Set the relative change tolerance for the iteration inside the Krylov linear solver used at each Picard iteration.

-ssafd_max_speed ($$50 km/yr$$)

Limits computed SSA velocities: ice speed is capped at this limit after each Picard iteration of the SSAFD solver. This may allow PISM to take longer time steps by ignoring high velocities at a few troublesome locations.

Parameters¶

Prefix: stress_balance.ssa.

1. Glen_exponent (3) Glen exponent in ice flow law for SSA

2. compute_surface_gradient_inward (no) If yes then use inward first-order differencing in computing surface gradient in the SSA objects.

3. dirichlet_bc (no) apply SSA velocity Dirichlet boundary condition

4. enhancement_factor (1) Flow enhancement factor for SSA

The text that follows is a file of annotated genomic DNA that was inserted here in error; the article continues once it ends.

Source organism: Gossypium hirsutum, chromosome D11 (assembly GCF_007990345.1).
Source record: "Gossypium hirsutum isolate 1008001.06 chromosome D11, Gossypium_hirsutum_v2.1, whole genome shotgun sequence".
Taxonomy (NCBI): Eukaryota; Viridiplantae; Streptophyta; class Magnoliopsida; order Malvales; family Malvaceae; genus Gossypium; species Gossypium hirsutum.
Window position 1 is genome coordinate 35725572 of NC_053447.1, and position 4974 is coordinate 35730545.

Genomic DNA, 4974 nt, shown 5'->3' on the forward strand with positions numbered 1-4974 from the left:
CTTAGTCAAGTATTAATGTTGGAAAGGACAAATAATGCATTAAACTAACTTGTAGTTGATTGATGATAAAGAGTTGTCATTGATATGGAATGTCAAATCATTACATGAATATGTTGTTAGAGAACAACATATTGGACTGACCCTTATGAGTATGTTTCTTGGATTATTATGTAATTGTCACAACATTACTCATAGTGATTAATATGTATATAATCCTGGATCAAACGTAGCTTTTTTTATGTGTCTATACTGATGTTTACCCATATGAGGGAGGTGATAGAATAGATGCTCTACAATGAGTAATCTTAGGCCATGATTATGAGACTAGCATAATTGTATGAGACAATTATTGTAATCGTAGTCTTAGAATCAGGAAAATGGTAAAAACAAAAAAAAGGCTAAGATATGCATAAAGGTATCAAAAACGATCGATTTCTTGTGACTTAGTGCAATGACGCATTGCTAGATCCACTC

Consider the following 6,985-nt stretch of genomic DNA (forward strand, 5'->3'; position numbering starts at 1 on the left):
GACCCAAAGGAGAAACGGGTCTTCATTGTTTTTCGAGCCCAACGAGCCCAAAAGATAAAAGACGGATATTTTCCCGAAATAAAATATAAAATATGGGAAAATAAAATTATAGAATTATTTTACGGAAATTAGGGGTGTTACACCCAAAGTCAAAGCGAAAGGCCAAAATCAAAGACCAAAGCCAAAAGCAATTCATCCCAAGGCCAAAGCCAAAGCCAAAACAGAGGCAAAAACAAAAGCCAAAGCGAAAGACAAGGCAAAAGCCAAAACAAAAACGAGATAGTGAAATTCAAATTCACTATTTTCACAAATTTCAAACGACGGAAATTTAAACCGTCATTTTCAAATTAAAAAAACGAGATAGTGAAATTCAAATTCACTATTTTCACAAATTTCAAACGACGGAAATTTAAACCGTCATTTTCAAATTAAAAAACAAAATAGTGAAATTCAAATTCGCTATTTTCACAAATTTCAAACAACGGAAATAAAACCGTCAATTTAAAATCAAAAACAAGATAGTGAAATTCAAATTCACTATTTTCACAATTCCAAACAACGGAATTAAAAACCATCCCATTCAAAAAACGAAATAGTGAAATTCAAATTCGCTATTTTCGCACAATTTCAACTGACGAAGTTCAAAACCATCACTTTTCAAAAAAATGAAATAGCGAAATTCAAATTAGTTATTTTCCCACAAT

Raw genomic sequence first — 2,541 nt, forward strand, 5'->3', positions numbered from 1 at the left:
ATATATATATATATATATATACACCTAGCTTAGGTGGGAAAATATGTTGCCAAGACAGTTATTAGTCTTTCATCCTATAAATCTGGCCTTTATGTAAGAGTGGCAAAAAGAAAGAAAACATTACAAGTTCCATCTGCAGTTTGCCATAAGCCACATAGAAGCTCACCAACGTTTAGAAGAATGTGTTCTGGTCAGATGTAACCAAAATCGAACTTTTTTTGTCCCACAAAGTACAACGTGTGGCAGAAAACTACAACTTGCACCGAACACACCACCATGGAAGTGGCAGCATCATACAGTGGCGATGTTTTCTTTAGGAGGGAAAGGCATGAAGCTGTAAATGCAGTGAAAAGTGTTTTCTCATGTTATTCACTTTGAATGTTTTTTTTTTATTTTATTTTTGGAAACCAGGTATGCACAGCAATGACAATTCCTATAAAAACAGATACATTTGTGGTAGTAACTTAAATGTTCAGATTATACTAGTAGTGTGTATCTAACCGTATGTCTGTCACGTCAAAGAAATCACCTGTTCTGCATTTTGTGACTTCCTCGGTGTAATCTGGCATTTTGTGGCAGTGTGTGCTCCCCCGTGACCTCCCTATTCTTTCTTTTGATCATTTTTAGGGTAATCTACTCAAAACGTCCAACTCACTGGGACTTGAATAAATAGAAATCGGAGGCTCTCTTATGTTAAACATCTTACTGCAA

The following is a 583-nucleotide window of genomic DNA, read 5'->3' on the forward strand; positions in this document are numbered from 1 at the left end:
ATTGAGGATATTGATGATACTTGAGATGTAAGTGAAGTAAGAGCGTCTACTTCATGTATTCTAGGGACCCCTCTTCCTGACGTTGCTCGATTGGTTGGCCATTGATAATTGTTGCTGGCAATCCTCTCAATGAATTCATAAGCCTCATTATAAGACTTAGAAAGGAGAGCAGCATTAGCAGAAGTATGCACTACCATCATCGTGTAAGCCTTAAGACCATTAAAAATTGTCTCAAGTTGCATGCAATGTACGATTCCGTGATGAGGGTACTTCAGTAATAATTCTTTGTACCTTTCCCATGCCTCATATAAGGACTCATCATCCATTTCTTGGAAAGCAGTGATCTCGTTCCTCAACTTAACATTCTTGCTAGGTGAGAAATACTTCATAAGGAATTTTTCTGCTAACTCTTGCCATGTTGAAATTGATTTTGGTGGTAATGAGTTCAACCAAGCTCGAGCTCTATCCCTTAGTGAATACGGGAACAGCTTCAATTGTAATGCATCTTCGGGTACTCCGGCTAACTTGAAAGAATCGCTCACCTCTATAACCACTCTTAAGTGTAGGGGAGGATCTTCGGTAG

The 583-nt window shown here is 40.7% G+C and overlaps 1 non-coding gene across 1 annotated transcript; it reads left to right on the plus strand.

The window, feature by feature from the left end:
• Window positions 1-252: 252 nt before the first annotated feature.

5. epsilon (1e+13 Pascal second meter) Initial amount of regularization in computation of product of effective viscosity and thickness ($$\nu H$$). This default value for $$\nu H$$ comes e.g. from a hardness for the Ross ice shelf ($$\bar B$$) = 1.9e8 Pa $$s^{1/3}$$ [62] and a typical strain rate of 0.001 1/year for the Ross ice shelf, giving $$\nu = (\bar B) / (2 \cdot 0.001^{2/3})$$ = 9.49e+14 Pa s ~ 30 MPa year, the value in [63], but with a tiny thickness $$H$$ of about 1 cm.

6. fd­.brutal_sliding (false) Enhance sliding speed brutally.

7. fd­.brutal_sliding_scale (1) Brutal SSA Sliding Scale

8. fd­.flow_line_mode (false) Set $$v$$ (the $$y$$ component of the ice velocity) to zero when assembling the system

9. fd­.lateral_drag­.enabled (false) Set viscosity at ice shelf margin next to ice free bedrock as friction parameterization